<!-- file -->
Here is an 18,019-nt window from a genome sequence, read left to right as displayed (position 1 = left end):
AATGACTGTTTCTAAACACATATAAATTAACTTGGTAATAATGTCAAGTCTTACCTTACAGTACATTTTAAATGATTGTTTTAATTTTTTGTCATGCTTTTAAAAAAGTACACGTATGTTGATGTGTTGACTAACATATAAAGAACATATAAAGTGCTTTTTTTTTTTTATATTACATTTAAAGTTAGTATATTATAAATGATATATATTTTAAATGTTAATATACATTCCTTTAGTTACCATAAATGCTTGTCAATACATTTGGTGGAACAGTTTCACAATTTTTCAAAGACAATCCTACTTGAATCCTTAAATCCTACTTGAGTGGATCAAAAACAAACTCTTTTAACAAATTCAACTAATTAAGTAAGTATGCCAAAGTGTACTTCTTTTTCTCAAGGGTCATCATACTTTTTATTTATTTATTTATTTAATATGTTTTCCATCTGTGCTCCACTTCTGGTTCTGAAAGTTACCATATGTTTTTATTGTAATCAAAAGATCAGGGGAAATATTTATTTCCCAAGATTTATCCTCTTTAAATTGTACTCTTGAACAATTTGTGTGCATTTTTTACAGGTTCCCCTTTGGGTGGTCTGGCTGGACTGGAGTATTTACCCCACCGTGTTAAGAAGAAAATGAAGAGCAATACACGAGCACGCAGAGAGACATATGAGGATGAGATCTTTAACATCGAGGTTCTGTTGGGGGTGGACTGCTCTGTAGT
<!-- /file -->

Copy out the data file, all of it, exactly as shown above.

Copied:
Here is an 18,019-nt window from a genome sequence, read left to right as displayed (position 1 = left end):
AATGACTGTTTCTAAACACATATAAATTAACTTGGTAATAATGTCAAGTCTTACCTTACAGTACATTTTAAATGATTGTTTTAATTTTTTGTCATGCTTTTAAAAAAGTACACGTATGTTGATGTGTTGACTAACATATAAAGAACATATAAAGTGCTTTTTTTTTTTTATATTACATTTAAAGTTAGTATATTATAAATGATATATATTTTAAATGTTAATATACATTCCTTTAGTTACCATAAATGCTTGTCAATACATTTGGTGGAACAGTTTCACAATTTTTCAAAGACAATCCTACTTGAATCCTTAAATCCTACTTGAGTGGATCAAAAACAAACTCTTTTAACAAATTCAACTAATTAAGTAAGTATGCCAAAGTGTACTTCTTTTTCTCAAGGGTCATCATACTTTTTATTTATTTATTTATTTAATATGTTTTCCATCTGTGCTCCACTTCTGGTTCTGAAAGTTACCATATGTTTTTATTGTAATCAAAAGATCAGGGGAAATATTTATTTCCCAAGATTTATCCTCTTTAAATTGTACTCTTGAACAATTTGTGTGCATTTTTTACAGGTTCCCCTTTGGGTGGTCTGGCTGGACTGGAGTATTTACCCCACCGTGTTAAGAAGAAAATGAAGAGCAATACACGAGCACGCAGAGAGACATATGAGGATGAGATCTTTAACATCGAGGTTCTGTTGGGGGTGGACTGCTCTGTAGT